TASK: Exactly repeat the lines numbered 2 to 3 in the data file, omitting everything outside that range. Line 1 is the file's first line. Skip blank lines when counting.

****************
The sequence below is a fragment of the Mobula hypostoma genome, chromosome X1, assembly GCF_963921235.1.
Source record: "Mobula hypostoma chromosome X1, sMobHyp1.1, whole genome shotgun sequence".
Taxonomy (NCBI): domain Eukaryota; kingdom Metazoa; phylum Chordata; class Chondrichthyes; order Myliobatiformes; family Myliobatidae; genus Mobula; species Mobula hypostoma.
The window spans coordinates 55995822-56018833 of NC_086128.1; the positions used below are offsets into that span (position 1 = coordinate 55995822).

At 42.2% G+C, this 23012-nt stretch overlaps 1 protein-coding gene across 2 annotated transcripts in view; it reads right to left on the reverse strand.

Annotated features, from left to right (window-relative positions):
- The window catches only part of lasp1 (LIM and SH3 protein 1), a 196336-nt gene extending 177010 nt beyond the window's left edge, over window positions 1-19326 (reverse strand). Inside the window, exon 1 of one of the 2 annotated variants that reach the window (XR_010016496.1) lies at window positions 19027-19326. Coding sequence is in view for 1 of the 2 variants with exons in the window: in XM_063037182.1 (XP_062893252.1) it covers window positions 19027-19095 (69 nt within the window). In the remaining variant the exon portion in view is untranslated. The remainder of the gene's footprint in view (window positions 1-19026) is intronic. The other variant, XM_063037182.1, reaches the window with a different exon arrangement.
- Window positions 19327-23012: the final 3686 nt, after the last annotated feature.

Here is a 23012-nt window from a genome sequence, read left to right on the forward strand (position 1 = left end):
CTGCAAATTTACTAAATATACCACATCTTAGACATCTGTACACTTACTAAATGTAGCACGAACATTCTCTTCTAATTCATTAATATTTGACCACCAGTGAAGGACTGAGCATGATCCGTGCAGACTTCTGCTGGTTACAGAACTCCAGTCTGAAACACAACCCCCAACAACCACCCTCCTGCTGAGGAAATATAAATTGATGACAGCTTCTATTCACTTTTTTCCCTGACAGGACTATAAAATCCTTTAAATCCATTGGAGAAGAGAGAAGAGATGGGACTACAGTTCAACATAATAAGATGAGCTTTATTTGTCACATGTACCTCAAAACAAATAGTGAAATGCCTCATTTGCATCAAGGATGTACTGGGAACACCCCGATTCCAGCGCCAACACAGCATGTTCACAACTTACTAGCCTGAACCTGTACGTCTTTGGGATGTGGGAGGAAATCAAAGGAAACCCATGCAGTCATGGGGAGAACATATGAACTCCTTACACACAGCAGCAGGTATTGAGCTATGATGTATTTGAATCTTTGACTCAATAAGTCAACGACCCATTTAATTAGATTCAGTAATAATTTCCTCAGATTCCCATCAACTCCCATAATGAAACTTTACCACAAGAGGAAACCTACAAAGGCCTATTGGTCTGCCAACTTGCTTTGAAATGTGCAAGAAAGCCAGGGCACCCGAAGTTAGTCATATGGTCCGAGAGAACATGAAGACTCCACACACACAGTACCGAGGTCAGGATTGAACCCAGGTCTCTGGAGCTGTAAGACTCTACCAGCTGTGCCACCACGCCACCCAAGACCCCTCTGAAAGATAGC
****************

Source record: "Mobula hypostoma chromosome X1, sMobHyp1.1, whole genome shotgun sequence".
Taxonomy (NCBI): domain Eukaryota; kingdom Metazoa; phylum Chordata; class Chondrichthyes; order Myliobatiformes; family Myliobatidae; genus Mobula; species Mobula hypostoma.